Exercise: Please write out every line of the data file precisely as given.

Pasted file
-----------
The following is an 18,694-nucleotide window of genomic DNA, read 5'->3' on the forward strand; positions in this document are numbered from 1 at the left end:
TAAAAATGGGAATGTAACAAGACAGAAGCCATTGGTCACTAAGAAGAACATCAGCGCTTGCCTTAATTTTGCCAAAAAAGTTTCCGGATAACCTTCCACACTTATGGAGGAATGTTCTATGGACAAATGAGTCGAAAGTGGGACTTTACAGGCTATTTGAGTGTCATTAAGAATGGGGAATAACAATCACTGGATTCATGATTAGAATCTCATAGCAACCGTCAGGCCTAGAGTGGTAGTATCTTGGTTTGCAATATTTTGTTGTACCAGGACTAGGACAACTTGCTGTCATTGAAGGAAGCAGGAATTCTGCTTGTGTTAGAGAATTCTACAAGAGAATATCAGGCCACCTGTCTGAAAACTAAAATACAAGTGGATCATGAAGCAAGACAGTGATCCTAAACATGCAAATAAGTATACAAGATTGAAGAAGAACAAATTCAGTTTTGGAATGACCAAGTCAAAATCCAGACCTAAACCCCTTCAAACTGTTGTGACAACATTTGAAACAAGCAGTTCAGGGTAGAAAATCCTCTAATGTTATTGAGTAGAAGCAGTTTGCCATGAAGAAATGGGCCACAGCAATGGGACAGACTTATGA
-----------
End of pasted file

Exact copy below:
The following is an 18,694-nucleotide window of genomic DNA, read 5'->3' on the forward strand; positions in this document are numbered from 1 at the left end:
TAAAAATGGGAATGTAACAAGACAGAAGCCATTGGTCACTAAGAAGAACATCAGCGCTTGCCTTAATTTTGCCAAAAAAGTTTCCGGATAACCTTCCACACTTATGGAGGAATGTTCTATGGACAAATGAGTCGAAAGTGGGACTTTACAGGCTATTTGAGTGTCATTAAGAATGGGGAATAACAATCACTGGATTCATGATTAGAATCTCATAGCAACCGTCAGGCCTAGAGTGGTAGTATCTTGGTTTGCAATATTTTGTTGTACCAGGACTAGGACAACTTGCTGTCATTGAAGGAAGCAGGAATTCTGCTTGTGTTAGAGAATTCTACAAGAGAATATCAGGCCACCTGTCTGAAAACTAAAATACAAGTGGATCATGAAGCAAGACAGTGATCCTAAACATGCAAATAAGTATACAAGATTGAAGAAGAACAAATTCAGTTTTGGAATGACCAAGTCAAAATCCAGACCTAAACCCCTTCAAACTGTTGTGACAACATTTGAAACAAGCAGTTCAGGGTAGAAAATCCTCTAATGTTATTGAGTAGAAGCAGTTTGCCATGAAGAAATGGGCCACAGCAATGGGACAGACTTATGA